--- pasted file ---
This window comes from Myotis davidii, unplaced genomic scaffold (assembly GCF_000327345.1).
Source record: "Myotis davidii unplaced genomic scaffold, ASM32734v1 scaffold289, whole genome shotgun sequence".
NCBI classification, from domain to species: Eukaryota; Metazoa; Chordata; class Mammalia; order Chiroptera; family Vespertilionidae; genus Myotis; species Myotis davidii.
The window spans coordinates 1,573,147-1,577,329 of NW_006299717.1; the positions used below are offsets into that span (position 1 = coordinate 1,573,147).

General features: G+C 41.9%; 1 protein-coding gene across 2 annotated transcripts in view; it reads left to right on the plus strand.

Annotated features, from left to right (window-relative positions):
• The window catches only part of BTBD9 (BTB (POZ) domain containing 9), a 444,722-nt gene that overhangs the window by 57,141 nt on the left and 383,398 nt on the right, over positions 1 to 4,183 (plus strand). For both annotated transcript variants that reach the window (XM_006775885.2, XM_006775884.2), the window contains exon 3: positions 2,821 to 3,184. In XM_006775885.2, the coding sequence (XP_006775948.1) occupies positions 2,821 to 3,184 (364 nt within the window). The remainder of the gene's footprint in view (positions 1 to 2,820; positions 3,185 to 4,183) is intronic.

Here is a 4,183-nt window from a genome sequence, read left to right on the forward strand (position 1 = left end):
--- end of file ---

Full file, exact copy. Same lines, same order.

This window comes from Myotis davidii, unplaced genomic scaffold (assembly GCF_000327345.1).
Source record: "Myotis davidii unplaced genomic scaffold, ASM32734v1 scaffold289, whole genome shotgun sequence".
NCBI classification, from domain to species: Eukaryota; Metazoa; Chordata; class Mammalia; order Chiroptera; family Vespertilionidae; genus Myotis; species Myotis davidii.
The window spans coordinates 1,573,147-1,577,329 of NW_006299717.1; the positions used below are offsets into that span (position 1 = coordinate 1,573,147).

General features: G+C 41.9%; 1 protein-coding gene across 2 annotated transcripts in view; it reads left to right on the plus strand.

Annotated features, from left to right (window-relative positions):
• The window catches only part of BTBD9 (BTB (POZ) domain containing 9), a 444,722-nt gene that overhangs the window by 57,141 nt on the left and 383,398 nt on the right, over positions 1 to 4,183 (plus strand). For both annotated transcript variants that reach the window (XM_006775885.2, XM_006775884.2), the window contains exon 3: positions 2,821 to 3,184. In XM_006775885.2, the coding sequence (XP_006775948.1) occupies positions 2,821 to 3,184 (364 nt within the window). The remainder of the gene's footprint in view (positions 1 to 2,820; positions 3,185 to 4,183) is intronic.

Here is a 4,183-nt window from a genome sequence, read left to right on the forward strand (position 1 = left end):